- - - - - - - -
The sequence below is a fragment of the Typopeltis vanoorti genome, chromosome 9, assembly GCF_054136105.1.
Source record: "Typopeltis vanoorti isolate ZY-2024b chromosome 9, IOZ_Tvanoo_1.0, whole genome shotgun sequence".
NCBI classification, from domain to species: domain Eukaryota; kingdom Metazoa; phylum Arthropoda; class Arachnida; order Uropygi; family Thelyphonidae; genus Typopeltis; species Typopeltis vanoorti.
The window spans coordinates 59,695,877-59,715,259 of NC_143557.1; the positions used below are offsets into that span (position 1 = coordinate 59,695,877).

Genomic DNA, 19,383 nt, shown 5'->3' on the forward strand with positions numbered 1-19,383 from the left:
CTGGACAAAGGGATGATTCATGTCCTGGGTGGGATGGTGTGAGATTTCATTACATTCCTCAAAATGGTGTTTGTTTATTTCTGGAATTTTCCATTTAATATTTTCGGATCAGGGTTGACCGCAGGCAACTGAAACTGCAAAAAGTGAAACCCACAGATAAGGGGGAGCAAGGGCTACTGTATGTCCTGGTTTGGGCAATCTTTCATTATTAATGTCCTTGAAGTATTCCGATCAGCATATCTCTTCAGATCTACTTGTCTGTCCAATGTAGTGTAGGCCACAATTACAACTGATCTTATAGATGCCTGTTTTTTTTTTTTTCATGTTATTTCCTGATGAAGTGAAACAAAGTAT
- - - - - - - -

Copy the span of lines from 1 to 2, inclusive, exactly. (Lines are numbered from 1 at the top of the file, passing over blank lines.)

The sequence below is a fragment of the Typopeltis vanoorti genome, chromosome 9, assembly GCF_054136105.1.
Source record: "Typopeltis vanoorti isolate ZY-2024b chromosome 9, IOZ_Tvanoo_1.0, whole genome shotgun sequence".